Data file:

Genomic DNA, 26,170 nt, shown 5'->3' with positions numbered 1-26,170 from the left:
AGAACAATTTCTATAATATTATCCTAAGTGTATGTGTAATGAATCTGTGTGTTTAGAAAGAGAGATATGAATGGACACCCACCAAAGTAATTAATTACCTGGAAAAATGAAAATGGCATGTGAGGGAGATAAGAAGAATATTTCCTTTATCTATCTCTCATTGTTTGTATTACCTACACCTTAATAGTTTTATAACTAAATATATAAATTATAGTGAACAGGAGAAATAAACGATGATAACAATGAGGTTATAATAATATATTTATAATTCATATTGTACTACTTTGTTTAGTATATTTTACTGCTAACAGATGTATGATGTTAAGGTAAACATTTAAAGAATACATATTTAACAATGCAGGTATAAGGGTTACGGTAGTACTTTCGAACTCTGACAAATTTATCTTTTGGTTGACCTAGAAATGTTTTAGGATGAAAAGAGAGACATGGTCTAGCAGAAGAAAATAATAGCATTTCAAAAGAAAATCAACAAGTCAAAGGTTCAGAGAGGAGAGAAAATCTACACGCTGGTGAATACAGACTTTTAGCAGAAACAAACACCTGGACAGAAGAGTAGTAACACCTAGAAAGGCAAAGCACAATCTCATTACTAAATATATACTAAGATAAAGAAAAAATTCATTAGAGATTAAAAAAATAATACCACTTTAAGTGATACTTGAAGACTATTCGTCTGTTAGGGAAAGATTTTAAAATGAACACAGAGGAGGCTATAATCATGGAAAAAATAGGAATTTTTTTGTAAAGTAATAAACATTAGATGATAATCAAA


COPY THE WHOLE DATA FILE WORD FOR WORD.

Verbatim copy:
Genomic DNA, 26,170 nt, shown 5'->3' with positions numbered 1-26,170 from the left:
AGAACAATTTCTATAATATTATCCTAAGTGTATGTGTAATGAATCTGTGTGTTTAGAAAGAGAGATATGAATGGACACCCACCAAAGTAATTAATTACCTGGAAAAATGAAAATGGCATGTGAGGGAGATAAGAAGAATATTTCCTTTATCTATCTCTCATTGTTTGTATTACCTACACCTTAATAGTTTTATAACTAAATATATAAATTATAGTGAACAGGAGAAATAAACGATGATAACAATGAGGTTATAATAATATATTTATAATTCATATTGTACTACTTTGTTTAGTATATTTTACTGCTAACAGATGTATGATGTTAAGGTAAACATTTAAAGAATACATATTTAACAATGCAGGTATAAGGGTTACGGTAGTACTTTCGAACTCTGACAAATTTATCTTTTGGTTGACCTAGAAATGTTTTAGGATGAAAAGAGAGACATGGTCTAGCAGAAGAAAATAATAGCATTTCAAAAGAAAATCAACAAGTCAAAGGTTCAGAGAGGAGAGAAAATCTACACGCTGGTGAATACAGACTTTTAGCAGAAACAAACACCTGGACAGAAGAGTAGTAACACCTAGAAAGGCAAAGCACAATCTCATTACTAAATATATACTAAGATAAAGAAAAAATTCATTAGAGATTAAAAAAATAATACCACTTTAAGTGATACTTGAAGACTATTCGTCTGTTAGGGAAAGATTTTAAAATGAACACAGAGGAGGCTATAATCATGGAAAAAATAGGAATTTTTTTGTAAAGTAATAAACATTAGATGATAATCAAA